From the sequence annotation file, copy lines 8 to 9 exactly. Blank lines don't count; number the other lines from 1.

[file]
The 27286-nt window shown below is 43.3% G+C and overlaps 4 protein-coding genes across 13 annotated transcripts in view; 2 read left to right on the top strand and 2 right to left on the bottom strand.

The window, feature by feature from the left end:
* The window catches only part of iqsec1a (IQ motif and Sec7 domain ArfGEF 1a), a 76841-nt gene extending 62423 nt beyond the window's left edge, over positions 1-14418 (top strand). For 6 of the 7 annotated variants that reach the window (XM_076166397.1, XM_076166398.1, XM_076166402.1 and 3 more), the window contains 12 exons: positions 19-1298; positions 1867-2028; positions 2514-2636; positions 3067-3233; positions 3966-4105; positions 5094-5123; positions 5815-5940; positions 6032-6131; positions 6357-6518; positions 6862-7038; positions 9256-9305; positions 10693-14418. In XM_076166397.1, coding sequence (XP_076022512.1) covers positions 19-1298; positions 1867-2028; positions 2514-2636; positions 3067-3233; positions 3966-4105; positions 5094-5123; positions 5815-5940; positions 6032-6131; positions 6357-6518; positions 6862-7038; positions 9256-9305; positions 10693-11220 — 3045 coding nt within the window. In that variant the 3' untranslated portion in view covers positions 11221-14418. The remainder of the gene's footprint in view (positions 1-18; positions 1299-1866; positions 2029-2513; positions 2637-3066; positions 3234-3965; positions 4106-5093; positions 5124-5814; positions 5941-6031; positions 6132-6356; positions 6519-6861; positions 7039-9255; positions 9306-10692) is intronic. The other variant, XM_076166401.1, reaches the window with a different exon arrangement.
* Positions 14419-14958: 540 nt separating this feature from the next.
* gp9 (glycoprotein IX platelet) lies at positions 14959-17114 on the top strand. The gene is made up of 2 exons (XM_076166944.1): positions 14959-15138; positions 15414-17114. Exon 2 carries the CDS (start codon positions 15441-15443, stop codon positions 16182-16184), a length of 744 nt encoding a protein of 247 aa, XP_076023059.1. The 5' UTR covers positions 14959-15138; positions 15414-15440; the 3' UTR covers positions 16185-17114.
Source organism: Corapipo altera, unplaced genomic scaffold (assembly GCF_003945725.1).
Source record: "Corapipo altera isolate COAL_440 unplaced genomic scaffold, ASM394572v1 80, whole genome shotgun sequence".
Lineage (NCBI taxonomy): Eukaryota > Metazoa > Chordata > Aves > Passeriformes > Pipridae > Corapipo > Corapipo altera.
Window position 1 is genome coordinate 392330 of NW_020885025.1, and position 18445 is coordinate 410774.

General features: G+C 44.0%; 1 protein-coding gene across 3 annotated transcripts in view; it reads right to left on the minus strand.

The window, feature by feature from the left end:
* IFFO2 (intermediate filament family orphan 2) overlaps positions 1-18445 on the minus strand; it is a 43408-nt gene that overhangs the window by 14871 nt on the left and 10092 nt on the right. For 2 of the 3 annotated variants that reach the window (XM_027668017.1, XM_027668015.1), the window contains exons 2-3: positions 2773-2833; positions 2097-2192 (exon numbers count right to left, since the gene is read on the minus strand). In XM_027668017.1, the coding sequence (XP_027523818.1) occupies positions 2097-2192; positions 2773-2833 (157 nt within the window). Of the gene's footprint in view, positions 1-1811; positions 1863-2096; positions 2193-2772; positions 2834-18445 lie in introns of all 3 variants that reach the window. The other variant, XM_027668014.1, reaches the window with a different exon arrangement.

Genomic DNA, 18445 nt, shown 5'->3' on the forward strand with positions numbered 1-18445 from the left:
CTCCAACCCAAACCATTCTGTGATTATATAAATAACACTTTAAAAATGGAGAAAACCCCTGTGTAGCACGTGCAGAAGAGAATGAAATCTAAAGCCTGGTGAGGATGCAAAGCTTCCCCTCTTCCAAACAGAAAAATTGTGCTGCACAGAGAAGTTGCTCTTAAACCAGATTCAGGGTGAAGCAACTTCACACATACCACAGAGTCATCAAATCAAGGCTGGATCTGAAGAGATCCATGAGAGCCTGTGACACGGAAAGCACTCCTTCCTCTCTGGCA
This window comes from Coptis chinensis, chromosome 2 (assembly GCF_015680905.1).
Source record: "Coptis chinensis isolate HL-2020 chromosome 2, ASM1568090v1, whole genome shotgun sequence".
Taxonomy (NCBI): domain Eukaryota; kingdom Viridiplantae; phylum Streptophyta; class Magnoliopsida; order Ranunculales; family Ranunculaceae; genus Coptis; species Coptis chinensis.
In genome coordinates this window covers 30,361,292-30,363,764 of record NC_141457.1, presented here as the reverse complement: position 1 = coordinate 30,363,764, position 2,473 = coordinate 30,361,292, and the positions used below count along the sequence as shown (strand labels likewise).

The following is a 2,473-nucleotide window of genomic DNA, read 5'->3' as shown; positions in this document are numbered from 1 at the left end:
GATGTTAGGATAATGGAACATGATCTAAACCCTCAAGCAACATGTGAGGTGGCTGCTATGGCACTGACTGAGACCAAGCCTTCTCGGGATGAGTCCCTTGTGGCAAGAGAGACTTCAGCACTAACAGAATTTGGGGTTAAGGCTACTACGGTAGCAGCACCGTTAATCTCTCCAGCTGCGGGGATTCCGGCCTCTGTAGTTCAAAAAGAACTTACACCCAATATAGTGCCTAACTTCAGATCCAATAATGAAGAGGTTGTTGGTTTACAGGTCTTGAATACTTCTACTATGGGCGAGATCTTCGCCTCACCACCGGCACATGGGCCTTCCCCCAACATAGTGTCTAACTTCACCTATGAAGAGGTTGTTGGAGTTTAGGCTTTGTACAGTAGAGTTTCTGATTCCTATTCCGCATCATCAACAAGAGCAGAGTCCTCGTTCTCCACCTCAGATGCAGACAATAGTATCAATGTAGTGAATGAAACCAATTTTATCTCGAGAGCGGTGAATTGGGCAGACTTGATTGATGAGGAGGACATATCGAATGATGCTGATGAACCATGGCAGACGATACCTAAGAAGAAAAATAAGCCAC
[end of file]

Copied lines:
Lineage (NCBI taxonomy): Eukaryota > Metazoa > Chordata > Aves > Passeriformes > Pipridae > Corapipo > Corapipo altera.
Window position 1 is genome coordinate 392330 of NW_020885025.1, and position 18445 is coordinate 410774.